One of my favorite parts of Warhammer is painting the minis. I’ve seen some really well painted armies as well as some really creative armies. I’ve also seen some badly painted armies and armies that just plain haven’t been painted. I’m back on my psychology kick this week – let’s see if you guys agree with me.
A frequent visitor of Gigabites, Kane, has by far the most creative army I’ve seen so far. He added pieces to the vehicles as well as bent the pieces that already existed to make the vehicles appear possessed by demons. It is WAY cool. He also switched out other pieces throughout his army to create a completely unique and innovative look. To me, this shows a person who regularly thinks outside the box and is very passionate about his hobbies and life in general. He had the courage to make the army his own and put it on the battle table for everyone to see. I think this speaks volumes about his character.
Another creative army I really like is Cami’s Eldar army. With turquoise as the base theme color, Cami even went so far as to create little flags for her jet bikes with words written in Eldar… very creative and quite clever if I do say so myself. She even has the flags set so they look like they’re waving in the wind as the jet bikes fly towards the enemy. Aside from that, the turquoise tickles my girlish fancy. Cami has managed to give her Eldar a united, tough girl look. Anyone who knows Cami knows that she always has a together, tough girl look no matter how she is feeling that day – and her army certainly represents that.
Rickey’s Grey Knight army has come together quite well. His attention to detail on all of his pieces definitely shows, and I can tell you that he is definitely that way in all aspects of his life. (For once, I have a boyfriend that notices when I get a haircut, even if it’s just a trim.) He painted all of his vehicles and armor with a shiny silver paint because he gave them all ‘true silver armor.’ People tell him all the time he should make the armor looks grungier, but that detail did not slip past his attention. There is a reason the armor is so shiny, just as there is a reason he put ‘mud’ on the tracks of his vehicles. My favorite feature of his Grey Knights is the cloth that hangs on the front of the grey knight armor. He put a red wash over the white paint, making it look as though the cloths were stained with blood during battle – very creative and definitely shows his inherent attention to detail.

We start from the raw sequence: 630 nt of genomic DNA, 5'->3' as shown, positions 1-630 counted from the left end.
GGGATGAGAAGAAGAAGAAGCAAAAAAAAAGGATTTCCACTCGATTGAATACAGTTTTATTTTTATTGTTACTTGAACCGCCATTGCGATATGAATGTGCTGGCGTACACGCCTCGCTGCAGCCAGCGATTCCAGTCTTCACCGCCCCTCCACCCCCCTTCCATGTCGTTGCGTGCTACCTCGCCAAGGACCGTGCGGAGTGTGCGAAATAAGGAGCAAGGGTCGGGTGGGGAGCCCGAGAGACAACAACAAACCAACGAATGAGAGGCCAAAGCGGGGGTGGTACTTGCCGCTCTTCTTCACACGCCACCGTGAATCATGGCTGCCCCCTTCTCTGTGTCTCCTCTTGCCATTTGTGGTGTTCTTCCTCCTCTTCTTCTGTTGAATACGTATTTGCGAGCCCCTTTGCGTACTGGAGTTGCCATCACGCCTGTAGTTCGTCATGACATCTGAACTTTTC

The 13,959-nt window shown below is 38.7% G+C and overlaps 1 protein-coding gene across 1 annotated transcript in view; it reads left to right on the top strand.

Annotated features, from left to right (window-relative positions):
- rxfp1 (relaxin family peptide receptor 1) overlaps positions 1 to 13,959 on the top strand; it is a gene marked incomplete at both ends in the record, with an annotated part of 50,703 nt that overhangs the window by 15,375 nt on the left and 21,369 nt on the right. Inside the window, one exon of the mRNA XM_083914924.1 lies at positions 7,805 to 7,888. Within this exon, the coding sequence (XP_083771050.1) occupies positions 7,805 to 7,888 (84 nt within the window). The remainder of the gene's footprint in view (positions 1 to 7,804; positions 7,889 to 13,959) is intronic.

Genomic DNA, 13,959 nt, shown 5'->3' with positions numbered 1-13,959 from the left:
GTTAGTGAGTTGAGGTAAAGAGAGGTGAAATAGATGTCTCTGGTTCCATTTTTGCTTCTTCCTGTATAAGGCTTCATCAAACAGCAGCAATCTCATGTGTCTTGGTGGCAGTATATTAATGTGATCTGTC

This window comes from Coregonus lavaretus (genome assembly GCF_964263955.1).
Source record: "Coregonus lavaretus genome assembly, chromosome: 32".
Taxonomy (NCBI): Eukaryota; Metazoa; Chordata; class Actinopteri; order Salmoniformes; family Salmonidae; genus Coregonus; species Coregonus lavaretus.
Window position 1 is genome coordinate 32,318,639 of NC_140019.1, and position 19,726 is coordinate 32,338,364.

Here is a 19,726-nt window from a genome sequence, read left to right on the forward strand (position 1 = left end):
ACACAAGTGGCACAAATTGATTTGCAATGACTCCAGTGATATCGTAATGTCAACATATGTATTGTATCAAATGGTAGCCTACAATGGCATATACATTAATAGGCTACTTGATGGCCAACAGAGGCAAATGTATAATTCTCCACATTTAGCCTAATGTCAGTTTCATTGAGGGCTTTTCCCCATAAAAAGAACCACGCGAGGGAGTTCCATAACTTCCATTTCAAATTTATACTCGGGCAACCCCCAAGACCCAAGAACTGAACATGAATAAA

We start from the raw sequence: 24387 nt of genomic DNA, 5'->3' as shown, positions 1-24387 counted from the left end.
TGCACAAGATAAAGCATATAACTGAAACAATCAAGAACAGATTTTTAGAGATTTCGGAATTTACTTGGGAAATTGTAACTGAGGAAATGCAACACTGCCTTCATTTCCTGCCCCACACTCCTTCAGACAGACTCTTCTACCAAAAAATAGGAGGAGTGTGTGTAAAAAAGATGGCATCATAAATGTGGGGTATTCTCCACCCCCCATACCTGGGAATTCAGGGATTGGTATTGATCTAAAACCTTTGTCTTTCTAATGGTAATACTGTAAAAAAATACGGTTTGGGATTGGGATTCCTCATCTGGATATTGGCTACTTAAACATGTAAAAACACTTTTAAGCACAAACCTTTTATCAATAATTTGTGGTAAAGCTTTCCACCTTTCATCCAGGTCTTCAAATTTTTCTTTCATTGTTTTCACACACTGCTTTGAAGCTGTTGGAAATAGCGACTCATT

I have also seen several armies that are very sloppily painted. I’m not going to say anyone cheats at Warhammer… but would it be such a shock if I did? There are plenty of people who put together armies specifically to blow their opponent out of the water. Not that we don’t all want to win when we play, but as long as my army puts up a good fight I have fun whether I win or lose. No one likes to be blown so far out of the water that they barely even get to play.
One commonality I’ve found in all of the people who ‘misinterpret’ rules from their codex and have no problem telling people that they’re playing the game wrong is that their army is usually not painted that well, if at all. It’s one thing to have a piece that you literally just finished putting together and haven’t painted yet, it’s quite another to have an army that looks like it’s actually had paint slapped on it. This, to me, is not just a sign of laziness, but an insult to the game and to those who are patient and passionate enough to give some TLC to the minis that do their bidding. You want to tell me how to play the game? Yeah. Why don’t you come back when you have a fully painted army? Thanks.
I suppose when I finally have some money to start buying Tau pieces and paint them, my paint job will reflect the amount of patience I have as well as my attention to detail and creativity. I know that when my pink Tau hit the table there will be plenty of people willing to offer up their opinion. At the end of the day, I don’t think I really care what other people think about my army. My army will represent me and therefore I intend to create an army I can be proud of, regardless of whether they win or lose.